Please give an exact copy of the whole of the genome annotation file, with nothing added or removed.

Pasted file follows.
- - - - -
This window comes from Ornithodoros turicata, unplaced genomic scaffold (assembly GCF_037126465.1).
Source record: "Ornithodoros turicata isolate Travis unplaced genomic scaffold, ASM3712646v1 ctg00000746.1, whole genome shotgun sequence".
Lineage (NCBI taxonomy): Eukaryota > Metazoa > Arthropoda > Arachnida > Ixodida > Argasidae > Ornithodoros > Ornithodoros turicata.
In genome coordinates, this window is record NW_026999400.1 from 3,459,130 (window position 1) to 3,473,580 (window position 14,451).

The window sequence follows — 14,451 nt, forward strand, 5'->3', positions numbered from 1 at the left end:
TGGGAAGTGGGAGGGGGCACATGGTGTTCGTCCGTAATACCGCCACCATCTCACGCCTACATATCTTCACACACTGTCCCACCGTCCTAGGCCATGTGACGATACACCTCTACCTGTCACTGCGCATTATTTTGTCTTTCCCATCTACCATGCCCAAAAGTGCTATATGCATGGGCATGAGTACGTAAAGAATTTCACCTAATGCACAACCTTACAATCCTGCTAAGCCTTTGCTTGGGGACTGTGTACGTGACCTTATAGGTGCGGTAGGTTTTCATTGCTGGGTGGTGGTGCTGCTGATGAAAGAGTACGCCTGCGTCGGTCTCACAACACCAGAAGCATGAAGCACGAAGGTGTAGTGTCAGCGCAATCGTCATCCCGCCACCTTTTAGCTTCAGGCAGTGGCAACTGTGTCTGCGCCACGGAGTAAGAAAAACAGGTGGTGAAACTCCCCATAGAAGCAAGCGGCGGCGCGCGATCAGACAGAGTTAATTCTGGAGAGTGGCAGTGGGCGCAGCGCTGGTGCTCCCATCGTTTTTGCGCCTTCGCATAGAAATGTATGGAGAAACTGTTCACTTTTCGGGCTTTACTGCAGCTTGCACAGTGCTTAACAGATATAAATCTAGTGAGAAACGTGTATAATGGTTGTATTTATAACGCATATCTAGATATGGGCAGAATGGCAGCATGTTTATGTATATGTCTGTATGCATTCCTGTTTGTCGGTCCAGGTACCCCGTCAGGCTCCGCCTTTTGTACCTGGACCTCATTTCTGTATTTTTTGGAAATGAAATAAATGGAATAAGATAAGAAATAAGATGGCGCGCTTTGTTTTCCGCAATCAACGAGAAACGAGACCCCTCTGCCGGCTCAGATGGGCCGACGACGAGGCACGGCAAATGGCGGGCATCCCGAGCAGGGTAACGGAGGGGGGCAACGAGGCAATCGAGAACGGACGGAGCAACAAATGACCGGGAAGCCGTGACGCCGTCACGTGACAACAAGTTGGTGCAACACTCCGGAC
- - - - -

This window comes from Ornithodoros turicata, unplaced genomic scaffold (assembly GCF_037126465.1).
Source record: "Ornithodoros turicata isolate Travis unplaced genomic scaffold, ASM3712646v1 ctg00000746.1, whole genome shotgun sequence".
Lineage (NCBI taxonomy): Eukaryota > Metazoa > Arthropoda > Arachnida > Ixodida > Argasidae > Ornithodoros > Ornithodoros turicata.
In genome coordinates, this window is record NW_026999400.1 from 3,459,130 (window position 1) to 3,473,580 (window position 14,451).

The window sequence follows — 14,451 nt, forward strand, 5'->3', positions numbered from 1 at the left end:
TGGGAAGTGGGAGGGGGCACATGGTGTTCGTCCGTAATACCGCCACCATCTCACGCCTACATATCTTCACACACTGTCCCACCGTCCTAGGCCATGTGACGATACACCTCTACCTGTCACTGCGCATTATTTTGTCTTTCCCATCTACCATGCCCAAAAGTGCTATATGCATGGGCATGAGTACGTAAAGAATTTCACCTAATGCACAACCTTACAATCCTGCTAAGCCTTTGCTTGGGGACTGTGTACGTGACCTTATAGGTGCGGTAGGTTTTCATTGCTGGGTGGTGGTGCTGCTGATGAAAGAGTACGCCTGCGTCGGTCTCACAACACCAGAAGCATGAAGCACGAAGGTGTAGTGTCAGCGCAATCGTCATCCCGCCACCTTTTAGCTTCAGGCAGTGGCAACTGTGTCTGCGCCACGGAGTAAGAAAAACAGGTGGTGAAACTCCCCATAGAAGCAAGCGGCGGCGCGCGATCAGACAGAGTTAATTCTGGAGAGTGGCAGTGGGCGCAGCGCTGGTGCTCCCATCGTTTTTGCGCCTTCGCATAGAAATGTATGGAGAAACTGTTCACTTTTCGGGCTTTACTGCAGCTTGCACAGTGCTTAACAGATATAAATCTAGTGAGAAACGTGTATAATGGTTGTATTTATAACGCATATCTAGATATGGGCAGAATGGCAGCATGTTTATGTATATGTCTGTATGCATTCCTGTTTGTCGGTCCAGGTACCCCGTCAGGCTCCGCCTTTTGTACCTGGACCTCATTTCTGTATTTTTTGGAAATGAAATAAATGGAATAAGATAAGAAATAAGATGGCGCGCTTTGTTTTCCGCAATCAACGAGAAACGAGACCCCTCTGCCGGCTCAGATGGGCCGACGACGAGGCACGGCAAATGGCGGGCATCCCGAGCAGGGTAACGGAGGGGGGCAACGAGGCAATCGAGAACGGACGGAGCAACAAATGACCGGGAAGCCGTGACGCCGTCACGTGACAACAAGTTGGTGCAACACTCCGGAC